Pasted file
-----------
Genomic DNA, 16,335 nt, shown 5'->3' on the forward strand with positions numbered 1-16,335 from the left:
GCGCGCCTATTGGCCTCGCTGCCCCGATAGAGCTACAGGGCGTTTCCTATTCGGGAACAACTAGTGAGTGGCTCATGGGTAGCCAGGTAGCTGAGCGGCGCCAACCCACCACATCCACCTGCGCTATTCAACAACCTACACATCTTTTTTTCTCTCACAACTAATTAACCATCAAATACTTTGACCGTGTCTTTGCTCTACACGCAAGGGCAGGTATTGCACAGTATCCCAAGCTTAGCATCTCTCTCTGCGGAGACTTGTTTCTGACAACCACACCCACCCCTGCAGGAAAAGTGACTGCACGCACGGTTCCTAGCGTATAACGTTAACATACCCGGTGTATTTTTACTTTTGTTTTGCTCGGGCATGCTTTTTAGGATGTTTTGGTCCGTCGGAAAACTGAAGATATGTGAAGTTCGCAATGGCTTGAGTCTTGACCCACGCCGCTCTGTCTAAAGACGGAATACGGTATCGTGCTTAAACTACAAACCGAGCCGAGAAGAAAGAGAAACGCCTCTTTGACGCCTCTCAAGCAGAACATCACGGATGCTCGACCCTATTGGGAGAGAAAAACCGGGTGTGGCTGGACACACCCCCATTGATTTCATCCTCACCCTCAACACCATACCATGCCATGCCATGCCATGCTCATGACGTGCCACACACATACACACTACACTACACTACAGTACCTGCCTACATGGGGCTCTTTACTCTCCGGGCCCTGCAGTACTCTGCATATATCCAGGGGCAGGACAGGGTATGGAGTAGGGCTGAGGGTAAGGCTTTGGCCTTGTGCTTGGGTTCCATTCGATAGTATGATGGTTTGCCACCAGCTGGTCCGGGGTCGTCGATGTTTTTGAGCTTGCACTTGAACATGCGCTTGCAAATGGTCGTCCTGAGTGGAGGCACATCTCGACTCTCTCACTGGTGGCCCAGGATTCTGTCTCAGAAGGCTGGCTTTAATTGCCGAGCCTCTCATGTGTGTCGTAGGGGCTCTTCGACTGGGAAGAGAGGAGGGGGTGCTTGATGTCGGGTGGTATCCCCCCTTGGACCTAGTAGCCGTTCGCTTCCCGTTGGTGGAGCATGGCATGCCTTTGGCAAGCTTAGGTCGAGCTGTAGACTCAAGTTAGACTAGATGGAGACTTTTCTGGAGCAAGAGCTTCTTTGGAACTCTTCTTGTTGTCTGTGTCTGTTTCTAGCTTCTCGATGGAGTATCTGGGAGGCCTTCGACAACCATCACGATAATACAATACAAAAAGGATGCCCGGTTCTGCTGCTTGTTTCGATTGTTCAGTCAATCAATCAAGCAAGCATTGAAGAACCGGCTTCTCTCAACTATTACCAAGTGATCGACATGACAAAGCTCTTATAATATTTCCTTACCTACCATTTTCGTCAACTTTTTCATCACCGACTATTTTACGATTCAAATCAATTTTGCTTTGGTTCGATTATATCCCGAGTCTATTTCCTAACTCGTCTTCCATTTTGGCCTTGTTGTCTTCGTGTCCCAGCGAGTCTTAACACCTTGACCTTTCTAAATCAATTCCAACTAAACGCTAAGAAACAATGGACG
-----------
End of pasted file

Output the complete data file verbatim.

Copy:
Genomic DNA, 16,335 nt, shown 5'->3' on the forward strand with positions numbered 1-16,335 from the left:
GCGCGCCTATTGGCCTCGCTGCCCCGATAGAGCTACAGGGCGTTTCCTATTCGGGAACAACTAGTGAGTGGCTCATGGGTAGCCAGGTAGCTGAGCGGCGCCAACCCACCACATCCACCTGCGCTATTCAACAACCTACACATCTTTTTTTCTCTCACAACTAATTAACCATCAAATACTTTGACCGTGTCTTTGCTCTACACGCAAGGGCAGGTATTGCACAGTATCCCAAGCTTAGCATCTCTCTCTGCGGAGACTTGTTTCTGACAACCACACCCACCCCTGCAGGAAAAGTGACTGCACGCACGGTTCCTAGCGTATAACGTTAACATACCCGGTGTATTTTTACTTTTGTTTTGCTCGGGCATGCTTTTTAGGATGTTTTGGTCCGTCGGAAAACTGAAGATATGTGAAGTTCGCAATGGCTTGAGTCTTGACCCACGCCGCTCTGTCTAAAGACGGAATACGGTATCGTGCTTAAACTACAAACCGAGCCGAGAAGAAAGAGAAACGCCTCTTTGACGCCTCTCAAGCAGAACATCACGGATGCTCGACCCTATTGGGAGAGAAAAACCGGGTGTGGCTGGACACACCCCCATTGATTTCATCCTCACCCTCAACACCATACCATGCCATGCCATGCCATGCTCATGACGTGCCACACACATACACACTACACTACACTACAGTACCTGCCTACATGGGGCTCTTTACTCTCCGGGCCCTGCAGTACTCTGCATATATCCAGGGGCAGGACAGGGTATGGAGTAGGGCTGAGGGTAAGGCTTTGGCCTTGTGCTTGGGTTCCATTCGATAGTATGATGGTTTGCCACCAGCTGGTCCGGGGTCGTCGATGTTTTTGAGCTTGCACTTGAACATGCGCTTGCAAATGGTCGTCCTGAGTGGAGGCACATCTCGACTCTCTCACTGGTGGCCCAGGATTCTGTCTCAGAAGGCTGGCTTTAATTGCCGAGCCTCTCATGTGTGTCGTAGGGGCTCTTCGACTGGGAAGAGAGGAGGGGGTGCTTGATGTCGGGTGGTATCCCCCCTTGGACCTAGTAGCCGTTCGCTTCCCGTTGGTGGAGCATGGCATGCCTTTGGCAAGCTTAGGTCGAGCTGTAGACTCAAGTTAGACTAGATGGAGACTTTTCTGGAGCAAGAGCTTCTTTGGAACTCTTCTTGTTGTCTGTGTCTGTTTCTAGCTTCTCGATGGAGTATCTGGGAGGCCTTCGACAACCATCACGATAATACAATACAAAAAGGATGCCCGGTTCTGCTGCTTGTTTCGATTGTTCAGTCAATCAATCAAGCAAGCATTGAAGAACCGGCTTCTCTCAACTATTACCAAGTGATCGACATGACAAAGCTCTTATAATATTTCCTTACCTACCATTTTCGTCAACTTTTTCATCACCGACTATTTTACGATTCAAATCAATTTTGCTTTGGTTCGATTATATCCCGAGTCTATTTCCTAACTCGTCTTCCATTTTGGCCTTGTTGTCTTCGTGTCCCAGCGAGTCTTAACACCTTGACCTTTCTAAATCAATTCCAACTAAACGCTAAGAAACAATGGACG